The carnage of death is painful to ponder even from afar. It is exponentially more devastating as it gets closer: your town, your school…your son’s casket.
Veronique Pozner lost her 6-year-old son, Noah, at Sandy Hook Elementary School on December 14, 2012. At his funeral, she wanted attending Connecticut Governor Dannel P. Malloy to not only speak in honor of her little boy, she wanted him to stand next to his casket and view the carnage wrought by the Bushmaster M-4 military rifle wielded by a deranged man who brought his mother’s legally owned weapon to school to slaughter 26 people, 20 of them children.
One of them Noah. He was the youngest victim, shot 11 times.
“I needed it to have a face for him,” Pozner said. “If there is ever a piece of legislation that comes across his desk, I needed it to be real for him.”
So at the Abraham L. Green & Son Funeral Home in Fairfield on Dec. 17, just before the start of Noah’s service, Pozner took Malloy by the arm and led him to her son’s open casket.
The governor weeps.
During a news conference later that day, the usually unemotional, no-nonsense Malloy wiped away tears, his voice breaking as he spoke briefly about conversations with the victims’ families. A Malloy spokesman said Thursday that the governor does not want to discuss the conversations. [Source: CT Post]
In a story-within-the-story reported by Jewish Forward (from a blog originally posted at the Dart Society, Journalists Who Cover Violence site) writer Naomi Zeveloff discusses the interview she conducted with Veronique Pozner just days after her son’s death, when details of such a painful and intimate nature were revealed that Zeveloff wrestled with the quandary of whether not to publish them. Her answer came directly from Noah’s mother: Veronique wanted the details of her son’s death published. She wanted to breach the distance that occurs when someone else’s child dies, to bring the reality of his brutal murder into view, to hopefully put a very real face on the carnage of gun violence.
The details that stuck with me the most — and the details which I felt most conflicted about putting in print — were Veronique’s descriptions of the damage to her son’s body. He was shot 11 times; she told me that his jaw and his left hand were mostly gone.
There were certain things Veronique wanted for Noah’s funeral. She felt that his body had suffered too many indignities already; she was adamant that he not be autopsied. She wanted him to be buried with a Jewish prayer shawl and with a clear stone with a white angel inside — an “angel stone” — in each of his hands. Veronique was only able to put the stone in his right hand because the left was “not altogether there,” she told me, crying for the first time in our interview. She asked the funeral director to put the other one in the left hand spot. “I made him promise and he did.”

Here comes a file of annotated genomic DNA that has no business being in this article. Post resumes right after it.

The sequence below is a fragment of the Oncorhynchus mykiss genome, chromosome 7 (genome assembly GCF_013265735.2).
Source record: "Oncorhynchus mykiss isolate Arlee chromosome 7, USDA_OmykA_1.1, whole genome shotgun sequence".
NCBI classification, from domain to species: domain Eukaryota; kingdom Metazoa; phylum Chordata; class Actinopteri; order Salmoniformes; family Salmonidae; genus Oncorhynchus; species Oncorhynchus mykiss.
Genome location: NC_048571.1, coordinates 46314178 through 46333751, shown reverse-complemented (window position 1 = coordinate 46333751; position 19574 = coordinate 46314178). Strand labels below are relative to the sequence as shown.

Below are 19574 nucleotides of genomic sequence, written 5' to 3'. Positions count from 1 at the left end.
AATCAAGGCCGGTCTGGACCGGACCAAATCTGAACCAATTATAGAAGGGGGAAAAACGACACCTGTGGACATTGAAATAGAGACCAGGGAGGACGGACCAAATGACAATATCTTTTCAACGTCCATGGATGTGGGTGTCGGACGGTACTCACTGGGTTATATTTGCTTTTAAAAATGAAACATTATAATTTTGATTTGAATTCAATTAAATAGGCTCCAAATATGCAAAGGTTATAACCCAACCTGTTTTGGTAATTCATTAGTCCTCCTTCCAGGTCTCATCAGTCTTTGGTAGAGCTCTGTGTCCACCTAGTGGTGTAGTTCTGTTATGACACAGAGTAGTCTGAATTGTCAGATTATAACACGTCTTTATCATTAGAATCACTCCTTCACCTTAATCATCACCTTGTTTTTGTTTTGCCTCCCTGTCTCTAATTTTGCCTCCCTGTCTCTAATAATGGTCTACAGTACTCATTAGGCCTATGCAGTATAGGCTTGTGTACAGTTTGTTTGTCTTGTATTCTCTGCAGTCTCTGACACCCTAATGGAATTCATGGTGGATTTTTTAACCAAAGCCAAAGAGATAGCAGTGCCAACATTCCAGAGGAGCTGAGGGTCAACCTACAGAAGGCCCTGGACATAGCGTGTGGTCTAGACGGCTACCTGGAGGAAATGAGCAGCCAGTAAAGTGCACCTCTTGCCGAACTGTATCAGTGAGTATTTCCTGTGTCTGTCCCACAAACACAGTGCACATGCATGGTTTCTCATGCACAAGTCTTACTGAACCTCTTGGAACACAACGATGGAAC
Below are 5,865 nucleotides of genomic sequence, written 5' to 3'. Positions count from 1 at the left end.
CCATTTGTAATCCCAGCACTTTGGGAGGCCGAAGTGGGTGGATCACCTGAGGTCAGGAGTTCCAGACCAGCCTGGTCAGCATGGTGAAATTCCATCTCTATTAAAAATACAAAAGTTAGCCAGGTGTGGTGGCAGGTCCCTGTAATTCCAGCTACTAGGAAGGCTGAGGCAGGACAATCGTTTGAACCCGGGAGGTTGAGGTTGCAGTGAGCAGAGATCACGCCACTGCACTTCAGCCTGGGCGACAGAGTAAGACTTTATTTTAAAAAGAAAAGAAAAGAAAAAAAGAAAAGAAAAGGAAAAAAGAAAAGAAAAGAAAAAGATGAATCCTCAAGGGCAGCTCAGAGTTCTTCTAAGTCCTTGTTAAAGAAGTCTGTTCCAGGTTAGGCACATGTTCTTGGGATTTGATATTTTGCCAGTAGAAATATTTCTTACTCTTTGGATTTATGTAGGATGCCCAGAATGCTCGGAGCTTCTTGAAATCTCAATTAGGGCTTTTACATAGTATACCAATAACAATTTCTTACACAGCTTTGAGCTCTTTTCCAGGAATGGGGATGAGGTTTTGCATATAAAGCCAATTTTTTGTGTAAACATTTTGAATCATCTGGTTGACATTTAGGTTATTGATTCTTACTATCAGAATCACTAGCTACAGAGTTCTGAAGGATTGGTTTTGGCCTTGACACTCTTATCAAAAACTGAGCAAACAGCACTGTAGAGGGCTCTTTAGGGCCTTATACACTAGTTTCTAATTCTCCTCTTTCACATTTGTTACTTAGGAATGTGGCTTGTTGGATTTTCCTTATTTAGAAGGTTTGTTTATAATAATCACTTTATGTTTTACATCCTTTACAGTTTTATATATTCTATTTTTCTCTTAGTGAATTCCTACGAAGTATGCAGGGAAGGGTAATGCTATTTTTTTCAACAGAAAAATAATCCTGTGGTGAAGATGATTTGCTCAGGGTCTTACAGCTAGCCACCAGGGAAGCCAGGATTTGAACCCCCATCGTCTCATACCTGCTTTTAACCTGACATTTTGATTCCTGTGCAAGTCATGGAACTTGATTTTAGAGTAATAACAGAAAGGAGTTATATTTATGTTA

While Zeveloff reports that, as the story made its way around the media some responded negatively, feeling the brutal details of Noah Pozner’s body were better left unsaid. But most felt the frank, unvarnished description of a boy’s death at the end of a military rifle made very real – as his mother wanted – “the damage the assault weapon wrought on his young body.”
As a writer myself, I couldn’t help but reflect upon some of the stories I’ve read and written, people I’ve talked to, and emails and messages I’ve received on the topic of gun violence and gun control, realizing how distanced many of those I’ve heard from are from the reality of a small body mangled by a big gun. From the gun advocates who demand that their “rights” be vaulted above any concerns for slaughtered children or efforts to mitigate those deaths, I often see the paranoia and selfishness of those who care little about taking even the smallest steps toward a saner society. The admonitions thrown around by gun zealots convinced that no law will change anything, no effort is good enough, and that inaction is better than not-completely-perfect action, illuminate just how insular and detached many less compassionate citizens are from the battle we’re in (when there are more deaths by gunfire just since 1968 than in ALL U.S. wars, there is no other word but “battle”). In this swirling debate, one need only consider the experience of Veronique Pozner and others who’ve lost loved ones to gun violence to see past the vitriol and self-righteousness… to the view of a little boy in a casket.
“We all saw how beautiful he was. He had thick, shiny hair, beautiful long eyelashes that rested on his cheeks. He looked like he was sleeping. But the reality of it was under the cloth he had covering his mouth there was no mouth left. His jaw was blown away. I just want people to know the ugliness of it so we don’t talk about it abstractly, like these little angels just went to heaven. No. They were butchered. They were brutalized. And that is what haunts me at night.” [Source: Dart Society]
It should haunt us all.